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Dublin: 24 °C Monday 22 July, 2019
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The twins leading national teams into their respective World Cups this summer

‘Being competitive, obviously we want to do the best that we can.’

IN JULY, ENGLAND netball coach Tracey Neville will lead her Commonwealth Games gold-winning Roses into the World Cup.

In June, her twin brother, Phil, brings his England soccer team to the 2019 Fifa Women’s World Cup in France.

Twins leading two national teams into two World Cups — surely that’s a first? 

phil tracey Phil and Tracey Neville.

Either way, it’s a pretty unique situation. And it’s all go for the Neville family. Summer 2019 isn’t one they’ll forget anytime soon.

Tracey is in Dublin for Liberty Insurance’s Women in Sport: The Coaching Effect event, and while, of course, the spotlight is on her and her outstanding coaching exploits, she mentions her brothers — former Manchester United duo Phil and Gary — several times. 

She said it last year after master-minding England’s Roses to a stunning Commonwealth Games gold medal, dramatically beating hosts Australia 52-51 in the final: people usually ask her about her brothers.

While the roles have reversed since, she’s more than happy to share a few stories from their childhood and the fierce competitiveness among the siblings.

Likewise, she tells of the support shared now. And how important family life is, and was for the siblings, their mother Jill and their late father Neville.

“The major thing  is about surrounding yourself with strong personalities,” she tells The42. “The way you migrate into social settings, you can deal with male and female counterparts. I think that’s really crucial for development within sport.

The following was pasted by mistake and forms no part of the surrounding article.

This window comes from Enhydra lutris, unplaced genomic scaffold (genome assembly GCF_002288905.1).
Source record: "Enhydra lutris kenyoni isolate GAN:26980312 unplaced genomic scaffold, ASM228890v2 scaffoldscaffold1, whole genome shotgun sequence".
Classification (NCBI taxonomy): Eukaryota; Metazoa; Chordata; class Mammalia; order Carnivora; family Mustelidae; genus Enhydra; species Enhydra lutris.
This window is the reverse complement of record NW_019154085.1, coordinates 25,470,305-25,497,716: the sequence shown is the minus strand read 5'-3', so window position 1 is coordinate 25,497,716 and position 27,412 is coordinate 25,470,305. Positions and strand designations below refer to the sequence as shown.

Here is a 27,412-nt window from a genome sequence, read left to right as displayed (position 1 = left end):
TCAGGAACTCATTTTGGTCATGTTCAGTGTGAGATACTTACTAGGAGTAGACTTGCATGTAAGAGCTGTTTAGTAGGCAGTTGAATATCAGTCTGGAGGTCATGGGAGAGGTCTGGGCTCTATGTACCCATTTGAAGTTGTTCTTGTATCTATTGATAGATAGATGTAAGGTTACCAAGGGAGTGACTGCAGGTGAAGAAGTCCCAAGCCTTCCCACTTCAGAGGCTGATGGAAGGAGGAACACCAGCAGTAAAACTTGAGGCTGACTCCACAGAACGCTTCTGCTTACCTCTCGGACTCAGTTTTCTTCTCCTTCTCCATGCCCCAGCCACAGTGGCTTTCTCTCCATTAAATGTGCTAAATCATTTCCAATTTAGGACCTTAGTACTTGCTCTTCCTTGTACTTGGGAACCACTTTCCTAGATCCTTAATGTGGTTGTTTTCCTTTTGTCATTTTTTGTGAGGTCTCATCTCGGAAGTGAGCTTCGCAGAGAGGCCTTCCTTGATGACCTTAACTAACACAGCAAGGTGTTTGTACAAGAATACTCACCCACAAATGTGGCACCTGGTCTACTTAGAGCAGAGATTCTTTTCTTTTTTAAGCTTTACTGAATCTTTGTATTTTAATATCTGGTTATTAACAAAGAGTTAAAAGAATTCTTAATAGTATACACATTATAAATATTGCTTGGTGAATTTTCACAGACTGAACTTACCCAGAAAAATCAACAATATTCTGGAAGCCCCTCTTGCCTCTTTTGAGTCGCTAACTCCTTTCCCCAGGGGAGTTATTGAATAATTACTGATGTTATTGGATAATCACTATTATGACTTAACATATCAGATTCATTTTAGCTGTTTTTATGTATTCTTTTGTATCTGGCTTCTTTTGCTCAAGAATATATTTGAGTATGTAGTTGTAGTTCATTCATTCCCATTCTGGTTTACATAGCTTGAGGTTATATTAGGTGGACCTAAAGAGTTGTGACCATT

“The support system coming through from your family is absolutely instrumental, having that real honesty. In a family, you’re very honest, you trust a lot, you have to be like that coming through. 

“It does instill as well a very competitive environment; an environment that wants to succeed but also an environment that when you fail, you’ve got to get back on that horse.”

Her upbringing was a fond one. She refers to how the biggest dropout in women’s sport is between 16 and 19 as other interests take over. But no, that was never the case for her. Neville was supported and encouraged to no ends by those around her. 

That’s still seen even now, through a role model very very close to her.

2018 Commonwealth Games - Day Eleven Neville after her side won gold. Source: Martin Rickett

“My Mum still goes out and plays netball three times a week,” she smiles. “She talks like she’s Helen Housby who scored that winning goal at the Commonwealth Games. That’s how she talks to me about netball.

“Obviously I laugh but it’s a reality. That feeling for my Mum to go out on a Monday night in a local league and get Player of the Match is probably that same feeling as Helen Housby when she scored that winning goal. It really brings you back down to earth.”

That Monday night feeling will perhaps be replaced by the best one yet as Jill Neville witnesses her son and daughter lead their respective England teams into World Cups this summer. 

Ex-England shooter Tracey was appointed head coach to the country’s netballers in 2015, replacing Anna Mayes on an interim basis before taking the full-time job.

Likewise, Phil took over from Mark Sampson after turbulent times in January 2018; and when the unique situation of twins leading two World Cup teams this summer is put to Tracey, she thinks of the difficulties and challenges first.

“We’ve definitely not took the easy route into our coaching,” she says. “We’ve both come in under very challenging circumstances with our previous counterparts being removed from the role.

“But it’s about creating your own journey. He obviously has a tough World Cup and I follow suit with our World Cup. Being competitive, obviously we want to do the best that we can. But from my point of view, if he succeeds then we all succeed as a family.”

It’s been a whirlwind journey for Neville. In her teenage years, she started playing netball at county level and everything pretty much went from there. A Superleague star with Leeds Met Carnegie, she first represented England in 1993 and shone at the 1998 and 2002 Commonwealth Games.

A serious knee injury forced her retire with 81 caps in 2008 and while she had been doing bits and pieces of coaching already, she fully took the plunge then and has dedicated her life to netball — and raising its profile — ever since.

Tracey Neville  Commonwealth Games In action in 2002. Source: PA Archive/PA Images

She was fortunate, she says. There were barriers that were knocked down for her.